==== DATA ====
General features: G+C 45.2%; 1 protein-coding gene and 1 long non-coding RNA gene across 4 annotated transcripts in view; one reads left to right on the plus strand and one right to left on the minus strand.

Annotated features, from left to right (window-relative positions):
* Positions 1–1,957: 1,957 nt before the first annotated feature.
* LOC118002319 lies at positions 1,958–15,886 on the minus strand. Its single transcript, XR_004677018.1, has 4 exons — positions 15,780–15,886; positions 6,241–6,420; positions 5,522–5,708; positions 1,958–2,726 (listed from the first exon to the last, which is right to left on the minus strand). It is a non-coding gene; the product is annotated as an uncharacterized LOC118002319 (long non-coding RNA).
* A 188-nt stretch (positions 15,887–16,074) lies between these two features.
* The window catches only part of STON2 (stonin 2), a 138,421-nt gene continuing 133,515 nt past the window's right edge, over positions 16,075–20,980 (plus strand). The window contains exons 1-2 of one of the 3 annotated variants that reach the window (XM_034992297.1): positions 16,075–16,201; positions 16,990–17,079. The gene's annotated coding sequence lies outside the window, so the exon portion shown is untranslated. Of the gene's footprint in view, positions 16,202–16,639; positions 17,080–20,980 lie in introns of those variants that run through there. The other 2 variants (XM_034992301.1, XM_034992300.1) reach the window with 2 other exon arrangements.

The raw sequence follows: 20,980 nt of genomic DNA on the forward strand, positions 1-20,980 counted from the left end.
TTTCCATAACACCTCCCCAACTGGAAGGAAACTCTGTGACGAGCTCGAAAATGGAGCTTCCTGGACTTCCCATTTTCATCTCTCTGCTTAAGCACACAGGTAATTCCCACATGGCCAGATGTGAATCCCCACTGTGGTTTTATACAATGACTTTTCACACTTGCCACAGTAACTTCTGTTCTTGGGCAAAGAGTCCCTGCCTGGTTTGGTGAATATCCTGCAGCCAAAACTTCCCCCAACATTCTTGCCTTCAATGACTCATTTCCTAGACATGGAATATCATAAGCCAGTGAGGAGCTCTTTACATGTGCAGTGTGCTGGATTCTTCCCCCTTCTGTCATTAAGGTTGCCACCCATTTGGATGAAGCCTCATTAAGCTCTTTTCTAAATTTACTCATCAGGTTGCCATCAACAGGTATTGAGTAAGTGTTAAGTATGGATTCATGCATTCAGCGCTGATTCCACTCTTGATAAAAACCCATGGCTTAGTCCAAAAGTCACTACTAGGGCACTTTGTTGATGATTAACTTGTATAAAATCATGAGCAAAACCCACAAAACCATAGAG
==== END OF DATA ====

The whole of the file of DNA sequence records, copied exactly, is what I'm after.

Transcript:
General features: G+C 45.2%; 1 protein-coding gene and 1 long non-coding RNA gene across 4 annotated transcripts in view; one reads left to right on the plus strand and one right to left on the minus strand.

Annotated features, from left to right (window-relative positions):
* Positions 1–1,957: 1,957 nt before the first annotated feature.
* LOC118002319 lies at positions 1,958–15,886 on the minus strand. Its single transcript, XR_004677018.1, has 4 exons — positions 15,780–15,886; positions 6,241–6,420; positions 5,522–5,708; positions 1,958–2,726 (listed from the first exon to the last, which is right to left on the minus strand). It is a non-coding gene; the product is annotated as an uncharacterized LOC118002319 (long non-coding RNA).
* A 188-nt stretch (positions 15,887–16,074) lies between these two features.
* The window catches only part of STON2 (stonin 2), a 138,421-nt gene continuing 133,515 nt past the window's right edge, over positions 16,075–20,980 (plus strand). The window contains exons 1-2 of one of the 3 annotated variants that reach the window (XM_034992297.1): positions 16,075–16,201; positions 16,990–17,079. The gene's annotated coding sequence lies outside the window, so the exon portion shown is untranslated. Of the gene's footprint in view, positions 16,202–16,639; positions 17,080–20,980 lie in introns of those variants that run through there. The other 2 variants (XM_034992301.1, XM_034992300.1) reach the window with 2 other exon arrangements.

The raw sequence follows: 20,980 nt of genomic DNA on the forward strand, positions 1-20,980 counted from the left end.
TTTCCATAACACCTCCCCAACTGGAAGGAAACTCTGTGACGAGCTCGAAAATGGAGCTTCCTGGACTTCCCATTTTCATCTCTCTGCTTAAGCACACAGGTAATTCCCACATGGCCAGATGTGAATCCCCACTGTGGTTTTATACAATGACTTTTCACACTTGCCACAGTAACTTCTGTTCTTGGGCAAAGAGTCCCTGCCTGGTTTGGTGAATATCCTGCAGCCAAAACTTCCCCCAACATTCTTGCCTTCAATGACTCATTTCCTAGACATGGAATATCATAAGCCAGTGAGGAGCTCTTTACATGTGCAGTGTGCTGGATTCTTCCCCCTTCTGTCATTAAGGTTGCCACCCATTTGGATGAAGCCTCATTAAGCTCTTTTCTAAATTTACTCATCAGGTTGCCATCAACAGGTATTGAGTAAGTGTTAAGTATGGATTCATGCATTCAGCGCTGATTCCACTCTTGATAAAAACCCATGGCTTAGTCCAAAAGTCACTACTAGGGCACTTTGTTGATGATTAACTTGTATAAAATCATGAGCAAAACCCACAAAACCATAGAG